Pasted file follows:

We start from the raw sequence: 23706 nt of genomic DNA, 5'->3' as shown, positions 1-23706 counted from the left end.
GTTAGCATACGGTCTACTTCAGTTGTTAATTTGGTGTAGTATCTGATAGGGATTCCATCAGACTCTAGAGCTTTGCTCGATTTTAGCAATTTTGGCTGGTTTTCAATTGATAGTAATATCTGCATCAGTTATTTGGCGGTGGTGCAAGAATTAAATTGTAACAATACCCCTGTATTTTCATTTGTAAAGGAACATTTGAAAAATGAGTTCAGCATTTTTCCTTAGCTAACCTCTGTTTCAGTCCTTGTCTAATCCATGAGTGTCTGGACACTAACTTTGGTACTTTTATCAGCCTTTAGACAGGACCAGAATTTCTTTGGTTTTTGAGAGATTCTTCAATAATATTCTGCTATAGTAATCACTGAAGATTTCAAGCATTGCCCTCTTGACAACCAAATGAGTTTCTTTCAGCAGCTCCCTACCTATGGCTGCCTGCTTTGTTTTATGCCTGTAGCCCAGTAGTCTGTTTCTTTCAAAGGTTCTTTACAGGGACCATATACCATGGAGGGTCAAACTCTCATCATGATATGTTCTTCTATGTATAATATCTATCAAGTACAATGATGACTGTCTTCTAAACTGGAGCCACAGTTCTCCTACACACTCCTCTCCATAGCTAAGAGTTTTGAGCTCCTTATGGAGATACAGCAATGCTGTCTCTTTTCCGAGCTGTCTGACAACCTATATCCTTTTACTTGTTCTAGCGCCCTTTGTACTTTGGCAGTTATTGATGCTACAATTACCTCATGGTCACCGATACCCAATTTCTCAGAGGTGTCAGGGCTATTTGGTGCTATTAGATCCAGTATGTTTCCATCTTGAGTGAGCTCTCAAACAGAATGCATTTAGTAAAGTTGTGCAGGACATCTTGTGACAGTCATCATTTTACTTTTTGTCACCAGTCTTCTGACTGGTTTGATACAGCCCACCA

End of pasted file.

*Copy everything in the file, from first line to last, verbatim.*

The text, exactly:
We start from the raw sequence: 23706 nt of genomic DNA, 5'->3' as shown, positions 1-23706 counted from the left end.
GTTAGCATACGGTCTACTTCAGTTGTTAATTTGGTGTAGTATCTGATAGGGATTCCATCAGACTCTAGAGCTTTGCTCGATTTTAGCAATTTTGGCTGGTTTTCAATTGATAGTAATATCTGCATCAGTTATTTGGCGGTGGTGCAAGAATTAAATTGTAACAATACCCCTGTATTTTCATTTGTAAAGGAACATTTGAAAAATGAGTTCAGCATTTTTCCTTAGCTAACCTCTGTTTCAGTCCTTGTCTAATCCATGAGTGTCTGGACACTAACTTTGGTACTTTTATCAGCCTTTAGACAGGACCAGAATTTCTTTGGTTTTTGAGAGATTCTTCAATAATATTCTGCTATAGTAATCACTGAAGATTTCAAGCATTGCCCTCTTGACAACCAAATGAGTTTCTTTCAGCAGCTCCCTACCTATGGCTGCCTGCTTTGTTTTATGCCTGTAGCCCAGTAGTCTGTTTCTTTCAAAGGTTCTTTACAGGGACCATATACCATGGAGGGTCAAACTCTCATCATGATATGTTCTTCTATGTATAATATCTATCAAGTACAATGATGACTGTCTTCTAAACTGGAGCCACAGTTCTCCTACACACTCCTCTCCATAGCTAAGAGTTTTGAGCTCCTTATGGAGATACAGCAATGCTGTCTCTTTTCCGAGCTGTCTGACAACCTATATCCTTTTACTTGTTCTAGCGCCCTTTGTACTTTGGCAGTTATTGATGCTACAATTACCTCATGGTCACCGATACCCAATTTCTCAGAGGTGTCAGGGCTATTTGGTGCTATTAGATCCAGTATGTTTCCATCTTGAGTGAGCTCTCAAACAGAATGCATTTAGTAAAGTTGTGCAGGACATCTTGTGACAGTCATCATTTTACTTTTTGTCACCAGTCTTCTGACTGGTTTGATACAGCCCACCA